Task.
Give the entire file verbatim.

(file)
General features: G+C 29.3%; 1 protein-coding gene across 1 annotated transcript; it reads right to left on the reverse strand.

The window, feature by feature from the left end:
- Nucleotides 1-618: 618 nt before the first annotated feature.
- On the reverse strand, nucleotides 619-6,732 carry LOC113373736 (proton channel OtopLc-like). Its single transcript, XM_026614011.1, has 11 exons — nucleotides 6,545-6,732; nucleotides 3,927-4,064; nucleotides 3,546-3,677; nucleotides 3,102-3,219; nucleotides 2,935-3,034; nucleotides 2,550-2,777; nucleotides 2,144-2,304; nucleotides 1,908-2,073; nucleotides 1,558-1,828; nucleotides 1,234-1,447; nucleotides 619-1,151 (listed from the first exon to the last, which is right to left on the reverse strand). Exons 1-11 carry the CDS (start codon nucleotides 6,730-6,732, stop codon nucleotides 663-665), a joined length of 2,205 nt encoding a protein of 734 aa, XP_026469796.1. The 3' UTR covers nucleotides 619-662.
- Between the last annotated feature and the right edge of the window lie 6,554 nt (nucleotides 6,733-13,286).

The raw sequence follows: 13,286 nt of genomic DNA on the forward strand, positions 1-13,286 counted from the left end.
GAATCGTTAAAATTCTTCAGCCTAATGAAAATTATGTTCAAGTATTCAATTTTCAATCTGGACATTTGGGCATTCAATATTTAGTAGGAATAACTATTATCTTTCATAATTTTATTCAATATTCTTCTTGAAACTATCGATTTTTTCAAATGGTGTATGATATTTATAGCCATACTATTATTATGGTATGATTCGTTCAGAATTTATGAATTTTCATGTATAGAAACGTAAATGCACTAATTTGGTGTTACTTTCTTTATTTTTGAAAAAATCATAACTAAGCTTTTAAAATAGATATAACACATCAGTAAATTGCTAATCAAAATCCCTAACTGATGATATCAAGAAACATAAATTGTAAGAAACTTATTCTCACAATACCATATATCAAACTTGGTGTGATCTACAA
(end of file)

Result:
General features: G+C 29.3%; 1 protein-coding gene across 1 annotated transcript; it reads right to left on the reverse strand.

The window, feature by feature from the left end:
- Nucleotides 1-618: 618 nt before the first annotated feature.
- On the reverse strand, nucleotides 619-6,732 carry LOC113373736 (proton channel OtopLc-like). Its single transcript, XM_026614011.1, has 11 exons — nucleotides 6,545-6,732; nucleotides 3,927-4,064; nucleotides 3,546-3,677; nucleotides 3,102-3,219; nucleotides 2,935-3,034; nucleotides 2,550-2,777; nucleotides 2,144-2,304; nucleotides 1,908-2,073; nucleotides 1,558-1,828; nucleotides 1,234-1,447; nucleotides 619-1,151 (listed from the first exon to the last, which is right to left on the reverse strand). Exons 1-11 carry the CDS (start codon nucleotides 6,730-6,732, stop codon nucleotides 663-665), a joined length of 2,205 nt encoding a protein of 734 aa, XP_026469796.1. The 3' UTR covers nucleotides 619-662.
- Between the last annotated feature and the right edge of the window lie 6,554 nt (nucleotides 6,733-13,286).

The raw sequence follows: 13,286 nt of genomic DNA on the forward strand, positions 1-13,286 counted from the left end.
GAATCGTTAAAATTCTTCAGCCTAATGAAAATTATGTTCAAGTATTCAATTTTCAATCTGGACATTTGGGCATTCAATATTTAGTAGGAATAACTATTATCTTTCATAATTTTATTCAATATTCTTCTTGAAACTATCGATTTTTTCAAATGGTGTATGATATTTATAGCCATACTATTATTATGGTATGATTCGTTCAGAATTTATGAATTTTCATGTATAGAAACGTAAATGCACTAATTTGGTGTTACTTTCTTTATTTTTGAAAAAATCATAACTAAGCTTTTAAAATAGATATAACACATCAGTAAATTGCTAATCAAAATCCCTAACTGATGATATCAAGAAACATAAATTGTAAGAAACTTATTCTCACAATACCATATATCAAACTTGGTGTGATCTACAA